Bookmark   March 22, 2003 at 7:40AM
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pattilacy(z8 TX)

What a great thread. My son is 5 and has his garden veggies. Last yea he planted green beans and tended them. Our fisrt few green beans we brought in one night. It was late and he was tired so I said I would fix them so he could eat them with breakfast. Always let your spouse in on these things because he saw them and got tempted and ate them himself. My 5 year old told him to grow his own green beans. This year we mass planted a 4X4 bed of just green beans. They have sprouted and are headed for the sky. Our son reminded him yesterday those are his green beans, if there are extras he will share.
This year he has shown a huge intrest in trees. We got several new fruit trees that we put in his forest area. He had a pear and pine tree and now there are 1 persimmon, 2 plums, 1 peach and a fig. He has been watering one of them everyday since planting. Another favorite activity is getting fig tree clippings and helping me root them. He wants them all in our backyard but I am getting him to give a few away to his favorite families and friends.
He really wants a banana tree for his room, still debating that one.
He is 5 so hopefully this is what you can look forward to. We are so pleased he has taken an intrest and loves to take veggies (the ones he doesn't like to eat) and share them with everyone.

    Bookmark   March 22, 2003 at 3:20PM
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Briar_Brian(z5b OH)

Sue-

WOW! Your question really sparked everyone's interest! All of the details above are great, but when you're in the heat of the moment and you forget the specifics, remember ... DIRT AND WATER, WATER AND DIRT. Give him one or both (at a safe distance from you and your tender plants, and you may be lucky enough to get five minutes of uninterrupted time.

The single best solution for me has been the garden hose, preferably with a pistol-type grip. I introduced my boy to it at age 18 months. He's five years old now and can still keep himself occupied for a solid hour with that thing.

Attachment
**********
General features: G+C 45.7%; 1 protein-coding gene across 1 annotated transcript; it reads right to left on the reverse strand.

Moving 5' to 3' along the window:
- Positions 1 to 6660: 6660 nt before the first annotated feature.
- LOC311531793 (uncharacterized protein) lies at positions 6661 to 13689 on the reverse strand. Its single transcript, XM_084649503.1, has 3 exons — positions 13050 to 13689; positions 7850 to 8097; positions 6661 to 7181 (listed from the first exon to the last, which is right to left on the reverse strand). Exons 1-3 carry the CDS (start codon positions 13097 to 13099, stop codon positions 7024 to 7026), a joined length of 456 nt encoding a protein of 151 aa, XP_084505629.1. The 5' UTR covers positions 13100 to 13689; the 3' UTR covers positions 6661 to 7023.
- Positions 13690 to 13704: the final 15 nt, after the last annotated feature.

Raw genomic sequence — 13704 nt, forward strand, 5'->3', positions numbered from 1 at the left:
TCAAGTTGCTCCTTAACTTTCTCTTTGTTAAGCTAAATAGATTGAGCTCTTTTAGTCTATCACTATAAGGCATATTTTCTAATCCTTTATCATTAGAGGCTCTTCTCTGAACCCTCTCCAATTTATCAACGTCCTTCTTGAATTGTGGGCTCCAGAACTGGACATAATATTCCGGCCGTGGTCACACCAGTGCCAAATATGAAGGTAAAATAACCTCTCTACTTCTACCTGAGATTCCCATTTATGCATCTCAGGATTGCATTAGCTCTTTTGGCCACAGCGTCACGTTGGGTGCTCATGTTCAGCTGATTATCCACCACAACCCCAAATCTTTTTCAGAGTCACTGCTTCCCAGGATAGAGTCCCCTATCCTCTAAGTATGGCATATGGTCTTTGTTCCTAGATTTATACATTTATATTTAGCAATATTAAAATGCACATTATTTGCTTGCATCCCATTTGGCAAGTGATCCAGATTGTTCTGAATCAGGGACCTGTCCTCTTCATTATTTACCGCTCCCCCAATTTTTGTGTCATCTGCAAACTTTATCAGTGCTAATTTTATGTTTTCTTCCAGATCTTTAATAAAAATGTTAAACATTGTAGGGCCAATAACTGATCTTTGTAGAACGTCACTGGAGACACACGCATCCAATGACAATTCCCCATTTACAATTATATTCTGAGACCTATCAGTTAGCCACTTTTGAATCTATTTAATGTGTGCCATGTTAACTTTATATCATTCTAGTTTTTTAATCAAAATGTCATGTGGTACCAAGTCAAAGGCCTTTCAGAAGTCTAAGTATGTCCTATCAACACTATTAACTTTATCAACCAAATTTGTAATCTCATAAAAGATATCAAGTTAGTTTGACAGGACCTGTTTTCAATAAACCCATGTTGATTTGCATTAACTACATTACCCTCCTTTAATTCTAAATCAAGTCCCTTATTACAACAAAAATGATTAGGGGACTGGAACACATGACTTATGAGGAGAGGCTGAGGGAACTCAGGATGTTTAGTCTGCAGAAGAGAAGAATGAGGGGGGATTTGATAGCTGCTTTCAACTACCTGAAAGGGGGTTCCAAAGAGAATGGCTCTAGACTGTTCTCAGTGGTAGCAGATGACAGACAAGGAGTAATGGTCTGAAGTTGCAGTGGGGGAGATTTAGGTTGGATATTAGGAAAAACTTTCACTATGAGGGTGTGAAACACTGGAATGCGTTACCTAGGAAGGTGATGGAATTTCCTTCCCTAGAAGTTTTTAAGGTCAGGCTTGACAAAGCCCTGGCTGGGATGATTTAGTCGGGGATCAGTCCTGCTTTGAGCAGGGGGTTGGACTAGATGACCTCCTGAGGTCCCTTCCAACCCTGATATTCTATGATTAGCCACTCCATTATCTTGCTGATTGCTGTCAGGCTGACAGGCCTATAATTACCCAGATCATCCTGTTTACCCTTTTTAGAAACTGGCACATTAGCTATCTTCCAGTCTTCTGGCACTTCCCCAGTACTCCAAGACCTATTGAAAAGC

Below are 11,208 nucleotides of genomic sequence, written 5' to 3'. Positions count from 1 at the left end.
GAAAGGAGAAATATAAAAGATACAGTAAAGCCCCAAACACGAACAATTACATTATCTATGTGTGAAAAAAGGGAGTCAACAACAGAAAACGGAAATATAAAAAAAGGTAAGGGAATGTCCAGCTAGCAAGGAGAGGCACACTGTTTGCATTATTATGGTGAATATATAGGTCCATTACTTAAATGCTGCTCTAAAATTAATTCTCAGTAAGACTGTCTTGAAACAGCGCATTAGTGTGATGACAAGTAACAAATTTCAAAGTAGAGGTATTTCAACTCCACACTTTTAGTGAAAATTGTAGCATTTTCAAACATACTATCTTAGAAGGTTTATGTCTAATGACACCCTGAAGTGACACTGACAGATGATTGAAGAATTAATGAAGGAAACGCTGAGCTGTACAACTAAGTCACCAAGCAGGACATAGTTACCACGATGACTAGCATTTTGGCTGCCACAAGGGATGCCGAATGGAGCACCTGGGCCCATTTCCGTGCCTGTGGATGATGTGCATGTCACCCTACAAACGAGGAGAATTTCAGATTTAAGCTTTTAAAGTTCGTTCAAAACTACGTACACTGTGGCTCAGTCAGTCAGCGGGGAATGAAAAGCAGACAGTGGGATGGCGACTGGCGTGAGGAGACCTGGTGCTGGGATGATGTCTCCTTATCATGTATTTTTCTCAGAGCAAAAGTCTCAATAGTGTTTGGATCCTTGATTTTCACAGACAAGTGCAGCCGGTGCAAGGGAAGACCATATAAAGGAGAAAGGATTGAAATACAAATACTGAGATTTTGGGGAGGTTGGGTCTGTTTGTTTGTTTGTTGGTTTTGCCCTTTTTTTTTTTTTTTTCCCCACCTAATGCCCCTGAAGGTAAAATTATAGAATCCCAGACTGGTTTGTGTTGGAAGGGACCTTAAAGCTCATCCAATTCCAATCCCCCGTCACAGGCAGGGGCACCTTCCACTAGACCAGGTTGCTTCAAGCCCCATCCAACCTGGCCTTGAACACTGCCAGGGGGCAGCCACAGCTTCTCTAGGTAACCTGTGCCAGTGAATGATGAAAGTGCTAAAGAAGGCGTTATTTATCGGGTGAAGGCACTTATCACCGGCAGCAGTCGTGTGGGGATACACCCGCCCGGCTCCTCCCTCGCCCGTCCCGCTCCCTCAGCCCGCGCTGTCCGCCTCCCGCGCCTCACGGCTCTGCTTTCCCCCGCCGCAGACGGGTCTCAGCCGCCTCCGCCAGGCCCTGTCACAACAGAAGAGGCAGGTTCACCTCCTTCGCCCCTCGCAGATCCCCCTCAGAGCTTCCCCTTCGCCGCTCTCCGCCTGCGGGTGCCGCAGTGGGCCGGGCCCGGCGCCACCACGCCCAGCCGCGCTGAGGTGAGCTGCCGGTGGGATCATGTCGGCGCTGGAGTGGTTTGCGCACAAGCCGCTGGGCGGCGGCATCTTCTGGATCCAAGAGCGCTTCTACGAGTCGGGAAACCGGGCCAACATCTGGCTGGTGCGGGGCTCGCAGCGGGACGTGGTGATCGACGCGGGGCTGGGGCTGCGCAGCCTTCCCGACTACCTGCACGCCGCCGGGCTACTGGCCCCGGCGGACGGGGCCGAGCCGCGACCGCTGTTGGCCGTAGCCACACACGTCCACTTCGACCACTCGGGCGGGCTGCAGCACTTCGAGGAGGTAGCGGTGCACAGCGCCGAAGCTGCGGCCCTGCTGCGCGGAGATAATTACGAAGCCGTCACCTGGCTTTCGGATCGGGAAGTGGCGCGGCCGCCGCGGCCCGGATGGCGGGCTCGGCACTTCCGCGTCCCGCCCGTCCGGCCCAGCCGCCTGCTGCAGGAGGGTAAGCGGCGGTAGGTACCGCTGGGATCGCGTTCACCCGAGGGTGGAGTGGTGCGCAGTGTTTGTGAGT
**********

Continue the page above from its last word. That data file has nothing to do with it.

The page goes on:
Disclaimer: Briar Brian assumes no responsibility for sneak water-hose attacks, wet dogs, wet radios, wet car interiors, wet neighbors or wet spouses.

    Bookmark   March 29, 2003 at 9:50AM
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vivi(z5 NY)

One more vote for the dirt and water...I had to be careful last year, though, since my little guy liked to play in it AND dine on it!

    Bookmark   March 30, 2003 at 10:56AM
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funkypuppy(z9 CA)

give him some places where it's ok to dig and also some very large rocks and logs (too big to pick up and/or throw) and ask him to help you by rolling/pushing them to various places in the garden. Guaranteed to tire him out!

    Bookmark   May 21, 2004 at 12:32AM
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triboys(5 Cent Iowa)

I have found that a small flat tub (9x13 pan or under the bed box) filled with dirt has been a life saver for me. I have a 5, 3, & 1 year old and they all love to create in their own boxes. For the baby I gave him some plastic tools and some wooden popsicle sticks to poke in the dirt. The older boys got to pick their own plants from the garden center and plant to their taste. It is mobile and fun, so they can play and you can keep an eye on them. A few extra seeds (like watermelon or pumpkin) also makes them feel like they are doing real work.

    Bookmark   May 26, 2004 at 10:37AM
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WPalm033(Chicago Z6)

I suggest putting in a cactus such as a prickly pear or other sharp one that could survive in your area. Then when he goes to toutch it, well he will learn his lesson about toutching your plants. Then he wont ever do it again to anything else, and you will all be happy.